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Technical overviewUAC was introduced in Windows Vista. When UAC is fully enabled, interactive administrators typically run with the least user privileges. However, interactive administrators can self-elevate by giving explicit consent with the Consent UI. Interactive administrators perform administrative tasks that include installing software and drivers, changing system-wide settings, viewing or changing other user accounts, and running administrative tools.
This code sample shows the following technical points in three popular programming languages (Visual C++, Visual C#, Visual Baisc.NET):
- How to display a UAC shield icon on the UI for tasks that require elevation.
- How to self-elevate the current process.
- How to automatically elevate the process when it starts up.
DemonstrationFollow these steps for a demonstration of this UAC code sample:
- After you successfully build the sample project in Visual Studio 2008, you receive the following application files, depending on the programming language that you are using:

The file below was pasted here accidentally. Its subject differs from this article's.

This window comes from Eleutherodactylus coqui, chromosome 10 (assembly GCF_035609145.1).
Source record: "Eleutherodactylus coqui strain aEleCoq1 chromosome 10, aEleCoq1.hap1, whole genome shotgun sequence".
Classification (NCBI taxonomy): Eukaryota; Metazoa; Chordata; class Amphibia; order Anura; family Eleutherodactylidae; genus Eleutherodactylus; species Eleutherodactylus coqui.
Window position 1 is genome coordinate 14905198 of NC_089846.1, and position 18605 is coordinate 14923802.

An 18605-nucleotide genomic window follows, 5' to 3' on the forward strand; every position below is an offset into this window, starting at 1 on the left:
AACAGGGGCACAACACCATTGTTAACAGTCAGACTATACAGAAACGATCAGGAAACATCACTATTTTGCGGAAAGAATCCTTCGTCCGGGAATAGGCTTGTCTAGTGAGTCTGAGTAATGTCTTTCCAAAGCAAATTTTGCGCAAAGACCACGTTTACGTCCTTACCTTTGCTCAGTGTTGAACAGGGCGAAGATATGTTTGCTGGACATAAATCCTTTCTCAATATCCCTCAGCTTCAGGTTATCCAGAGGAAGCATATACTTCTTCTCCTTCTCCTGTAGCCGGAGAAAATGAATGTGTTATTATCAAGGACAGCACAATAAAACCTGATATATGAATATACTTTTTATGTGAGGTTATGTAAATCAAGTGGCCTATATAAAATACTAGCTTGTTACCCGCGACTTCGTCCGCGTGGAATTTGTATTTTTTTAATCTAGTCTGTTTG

- Run the application as a protected administrator in a Windows Vista or Windows 7 system that has UAC fully enabled. The application should display the following content in the main dialog box:
Note There is a UAC shield icon on the Self-elevate button.
- Click the Self-elevate button. Then, you see the following Consent UI:
- Click Yes to approve the elevation. Then, the original application restarts, running as an elevated administrator.
- Close the application.
LanguagesThis code sample contains the following programming languages.
|Visual C++ .NET||CppUACSelfElevation|
|Visual Basic .NET||VBUACSelfElevation|
- You must run this code sample in Windows Vista or in a later Windows operating systems.
- This sample application was created by using Visual Studio 2008 with Service Pack 1 installed.